Lawyers talk land rights

Aboriginal rights lawyers were in Hazelton last week to discuss two cases which could influence how First Nations approach land claims.

Gitxsan hereditary chiefs are divided over whether to launch an aboriginal title claim that capitalizes on a 2014 landmark ruling by the Supreme Court of Canada.

Aboriginal rights lawyers Louise Mandell and Bertha Joseph were in Hazelton last week to deliver a presentation about two court cases which could influence how the Gitxsan and Wet’suwet’en proceed with land rights claims.

The Delgamuukw decision, made by the Supreme Court of Canada in 1997, was a landmark case which determined that aboriginal title did exist.

Led by Gitxsan chief Delgamuukw, whose English name is Earl Muldoe, the case pertained to Gitxsan and Wet’suwet’en territories.

In June last year, a Supreme Court case involving the Tsilhqot’in Nation determined aboriginal Canadians still owned their traditional land unless they had waived that ownership in a treaty with the government.

Both cases were outlined in detail at last week’s meeting, which was attended by about 200 people including Gitxsan and Wet’suwet’en chiefs.

Although the Delgamuukw decision gave First Nations the capacity to negotiate treaty deals, the Tsilhqot’in decision ruled that aboriginal groups would waive their inherent ownership of the land by signing a treaty.

A group of hereditary chiefs known as the Gitxsan United Chiefs, who oppose the signing of any treaty, believe their aboriginal title claim should rest on the findings of the Tsilhqot’in decision.

They believe a treaty deal would sign away the ownership that the Tsilhqot’in ruling awards them.

Hereditary chief Guuhadakw (Norman Stephens) said negotiating a treaty after last year’s Supreme Court decision would be “ludicrous.”

He and the GUC are rallying support to launch a title claim that capitalizes on that ruling.

“After the Tsilhqot’in decision we had all assumed that the nation would be chomping at the bit to actually get back into court and it seemed to be taking a little too long,” he said.

“With the Gitxsan Treaty Society pushing for treaty negotiations we started to get very concerned that the momentum has been lost from the Tsilhqot’in decision.

“The Tsilhqot’in decision brings us so close to getting the title issues settled that to do nothing is to do an injustice to our ancestors.”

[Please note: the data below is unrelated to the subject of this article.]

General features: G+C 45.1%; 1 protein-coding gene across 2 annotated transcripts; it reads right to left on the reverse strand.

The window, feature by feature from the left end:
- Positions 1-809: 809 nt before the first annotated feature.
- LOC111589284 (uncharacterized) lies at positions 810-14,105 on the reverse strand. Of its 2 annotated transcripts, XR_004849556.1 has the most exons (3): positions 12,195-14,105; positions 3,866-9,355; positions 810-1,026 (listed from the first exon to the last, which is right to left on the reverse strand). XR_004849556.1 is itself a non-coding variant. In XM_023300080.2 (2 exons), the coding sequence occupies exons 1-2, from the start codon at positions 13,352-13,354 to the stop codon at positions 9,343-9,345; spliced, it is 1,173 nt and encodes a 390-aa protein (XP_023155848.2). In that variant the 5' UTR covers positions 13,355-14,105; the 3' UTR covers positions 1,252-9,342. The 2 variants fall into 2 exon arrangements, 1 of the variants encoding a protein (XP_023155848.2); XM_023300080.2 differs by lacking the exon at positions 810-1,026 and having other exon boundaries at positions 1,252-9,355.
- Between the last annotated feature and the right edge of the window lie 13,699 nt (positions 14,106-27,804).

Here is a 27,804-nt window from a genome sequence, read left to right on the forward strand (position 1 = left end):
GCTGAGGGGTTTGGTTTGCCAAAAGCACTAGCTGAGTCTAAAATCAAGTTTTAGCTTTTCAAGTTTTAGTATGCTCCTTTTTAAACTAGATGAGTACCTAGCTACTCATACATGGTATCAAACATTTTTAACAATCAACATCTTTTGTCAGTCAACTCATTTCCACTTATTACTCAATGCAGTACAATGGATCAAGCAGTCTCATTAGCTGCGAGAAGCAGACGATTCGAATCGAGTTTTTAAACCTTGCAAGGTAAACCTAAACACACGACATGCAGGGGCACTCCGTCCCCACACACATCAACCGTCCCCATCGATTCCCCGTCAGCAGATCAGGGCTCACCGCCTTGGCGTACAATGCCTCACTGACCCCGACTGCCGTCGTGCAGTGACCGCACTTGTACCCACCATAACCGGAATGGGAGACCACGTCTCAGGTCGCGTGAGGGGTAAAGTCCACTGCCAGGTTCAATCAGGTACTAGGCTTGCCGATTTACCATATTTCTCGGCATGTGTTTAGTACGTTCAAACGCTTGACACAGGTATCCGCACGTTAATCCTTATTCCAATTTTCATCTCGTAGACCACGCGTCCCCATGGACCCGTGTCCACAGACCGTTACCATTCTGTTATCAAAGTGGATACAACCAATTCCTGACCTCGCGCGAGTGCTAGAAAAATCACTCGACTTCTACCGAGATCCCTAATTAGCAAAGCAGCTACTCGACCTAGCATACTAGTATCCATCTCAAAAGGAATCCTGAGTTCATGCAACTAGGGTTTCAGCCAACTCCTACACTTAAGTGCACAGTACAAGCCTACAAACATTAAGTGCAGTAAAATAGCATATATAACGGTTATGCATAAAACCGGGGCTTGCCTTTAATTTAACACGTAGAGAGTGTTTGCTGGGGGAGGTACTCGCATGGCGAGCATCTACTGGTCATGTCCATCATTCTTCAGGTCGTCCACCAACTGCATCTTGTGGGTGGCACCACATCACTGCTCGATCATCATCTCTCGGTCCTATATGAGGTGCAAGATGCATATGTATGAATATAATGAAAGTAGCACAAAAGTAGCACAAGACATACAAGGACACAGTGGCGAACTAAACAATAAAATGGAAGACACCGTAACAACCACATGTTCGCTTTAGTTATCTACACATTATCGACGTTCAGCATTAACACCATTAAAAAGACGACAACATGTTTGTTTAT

He said there were “things that are in progress right now that would lead to a title launch,” but would not provide more detail.

If there was enough support to launch a claim, estimating and securing finances would be the next step, Guuhadakw added.

“Most people consider the Gitxsan and the Wet’suwet’en, to be in the strongest position of anyone in the province of actually completing the title question,” he said.

But chief negotiator Gwaans (Beverley Clifton-Percival) from the Gitxsan Hereditary Chiefs, which represents many but not all hereditary chiefs, said the Delgamuukw case was the best legal basis on which to launch a claim.

Gwaans, who is also the negotiator for the Gitxsan Treaty Society, said the GHC was unique to other First Nations groups.

“The public must understand that the Tsilhqot’in case is a band council case and not founded on a hereditary system,” she said.

“As well, the Tsilhqot’in case relied on the principles from the Gitxsan case to establish title.

“As a result, the legal test for title and rights in the Delgamuukw case is still what the Gitxsan will rely on, not the Tsilhqot’in case.

Although Gwaans said it would be a huge undertaking to recommence the land rights claim that was initiated through the Delgamuukw case, she added leaders were ready for a “new challenge.”

“Some of the lawyers are retired,” she said.

“The main witnesses for the Gitxsan has passed on and some of the chiefs now rely on band councils as their strength, ie. the Spookw plaintiffs.

“However, the earlier Simgiigyet paved the way and new leaders are ready for any new challenge as the inheritance laws through the Gitxsan mother is still strong.”

A representative of the Office of the Wet’suwet’en did not return this newspaper’s calls.

Lawyers Louise Mandell and Bertha Johnson could not be reached.


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